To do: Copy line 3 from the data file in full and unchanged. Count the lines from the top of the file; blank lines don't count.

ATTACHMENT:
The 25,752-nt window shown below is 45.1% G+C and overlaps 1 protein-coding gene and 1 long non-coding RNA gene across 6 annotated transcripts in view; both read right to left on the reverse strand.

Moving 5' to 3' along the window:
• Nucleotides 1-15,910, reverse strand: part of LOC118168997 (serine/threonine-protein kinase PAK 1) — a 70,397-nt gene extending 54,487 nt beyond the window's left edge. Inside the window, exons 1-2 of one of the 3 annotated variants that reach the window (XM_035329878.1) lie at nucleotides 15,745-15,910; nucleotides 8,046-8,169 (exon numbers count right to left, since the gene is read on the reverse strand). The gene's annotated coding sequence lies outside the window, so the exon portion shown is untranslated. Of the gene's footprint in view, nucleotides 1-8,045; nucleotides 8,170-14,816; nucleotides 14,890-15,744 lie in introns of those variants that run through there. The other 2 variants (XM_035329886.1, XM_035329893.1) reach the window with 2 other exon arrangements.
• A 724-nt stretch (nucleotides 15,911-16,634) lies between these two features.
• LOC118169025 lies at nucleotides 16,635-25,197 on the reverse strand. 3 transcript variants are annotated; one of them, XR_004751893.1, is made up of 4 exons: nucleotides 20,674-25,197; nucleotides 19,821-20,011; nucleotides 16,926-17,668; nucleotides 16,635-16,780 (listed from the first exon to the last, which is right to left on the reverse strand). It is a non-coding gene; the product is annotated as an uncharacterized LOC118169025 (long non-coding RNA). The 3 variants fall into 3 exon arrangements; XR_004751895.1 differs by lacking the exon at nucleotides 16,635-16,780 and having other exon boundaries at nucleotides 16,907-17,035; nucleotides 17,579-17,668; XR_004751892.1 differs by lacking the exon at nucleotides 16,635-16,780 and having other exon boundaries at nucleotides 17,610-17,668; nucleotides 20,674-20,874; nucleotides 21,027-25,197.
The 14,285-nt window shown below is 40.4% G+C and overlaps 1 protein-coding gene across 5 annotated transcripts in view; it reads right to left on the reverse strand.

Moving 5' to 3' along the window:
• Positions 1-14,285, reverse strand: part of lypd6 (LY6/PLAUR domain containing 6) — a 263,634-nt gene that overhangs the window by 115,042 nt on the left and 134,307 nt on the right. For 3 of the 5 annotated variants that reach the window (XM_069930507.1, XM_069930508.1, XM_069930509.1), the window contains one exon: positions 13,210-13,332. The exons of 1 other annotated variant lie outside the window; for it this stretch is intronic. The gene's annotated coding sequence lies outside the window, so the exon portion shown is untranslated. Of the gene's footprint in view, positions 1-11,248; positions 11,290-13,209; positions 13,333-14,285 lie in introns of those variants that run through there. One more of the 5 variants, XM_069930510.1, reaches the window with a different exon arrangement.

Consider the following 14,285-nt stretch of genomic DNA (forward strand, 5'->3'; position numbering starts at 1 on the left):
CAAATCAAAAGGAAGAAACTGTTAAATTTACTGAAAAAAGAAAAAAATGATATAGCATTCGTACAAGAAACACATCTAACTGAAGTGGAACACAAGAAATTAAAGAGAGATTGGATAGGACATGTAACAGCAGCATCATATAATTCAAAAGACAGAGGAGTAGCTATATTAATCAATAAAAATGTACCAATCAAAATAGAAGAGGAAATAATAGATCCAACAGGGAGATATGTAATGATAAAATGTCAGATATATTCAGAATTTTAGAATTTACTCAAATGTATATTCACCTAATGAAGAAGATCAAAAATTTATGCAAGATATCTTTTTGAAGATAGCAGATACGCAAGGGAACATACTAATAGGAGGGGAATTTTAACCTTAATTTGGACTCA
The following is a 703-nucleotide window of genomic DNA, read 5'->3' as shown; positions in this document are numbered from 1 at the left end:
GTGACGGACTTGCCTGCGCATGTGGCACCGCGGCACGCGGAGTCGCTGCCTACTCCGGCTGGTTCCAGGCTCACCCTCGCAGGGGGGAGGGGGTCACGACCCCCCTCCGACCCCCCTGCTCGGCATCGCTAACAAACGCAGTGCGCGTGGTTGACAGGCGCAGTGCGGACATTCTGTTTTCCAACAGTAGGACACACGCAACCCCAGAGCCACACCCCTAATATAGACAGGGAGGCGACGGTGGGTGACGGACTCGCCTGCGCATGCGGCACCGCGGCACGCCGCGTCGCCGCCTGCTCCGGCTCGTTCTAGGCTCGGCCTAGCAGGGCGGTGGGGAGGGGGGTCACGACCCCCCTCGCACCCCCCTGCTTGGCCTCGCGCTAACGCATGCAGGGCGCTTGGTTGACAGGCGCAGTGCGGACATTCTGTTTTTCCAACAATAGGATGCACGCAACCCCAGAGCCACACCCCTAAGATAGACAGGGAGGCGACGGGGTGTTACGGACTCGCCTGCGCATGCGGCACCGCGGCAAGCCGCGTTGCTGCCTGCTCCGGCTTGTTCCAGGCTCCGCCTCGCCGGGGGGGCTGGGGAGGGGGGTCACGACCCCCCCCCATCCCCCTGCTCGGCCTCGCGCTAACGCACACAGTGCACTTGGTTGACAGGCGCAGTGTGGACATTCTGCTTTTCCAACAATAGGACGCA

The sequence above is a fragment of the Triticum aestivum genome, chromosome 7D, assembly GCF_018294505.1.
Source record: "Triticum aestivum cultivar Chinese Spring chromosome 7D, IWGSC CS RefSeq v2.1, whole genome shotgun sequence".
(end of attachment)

• Nucleotides 1-15,910, reverse strand: part of LOC118168997 (serine/threonine-protein kinase PAK 1) — a 70,397-nt gene extending 54,487 nt beyond the window's left edge. Inside the window, exons 1-2 of one of the 3 annotated variants that reach the window (XM_035329878.1) lie at nucleotides 15,745-15,910; nucleotides 8,046-8,169 (exon numbers count right to left, since the gene is read on the reverse strand). The gene's annotated coding sequence lies outside the window, so the exon portion shown is untranslated. Of the gene's footprint in view, nucleotides 1-8,045; nucleotides 8,170-14,816; nucleotides 14,890-15,744 lie in introns of those variants that run through there. The other 2 variants (XM_035329886.1, XM_035329893.1) reach the window with 2 other exon arrangements.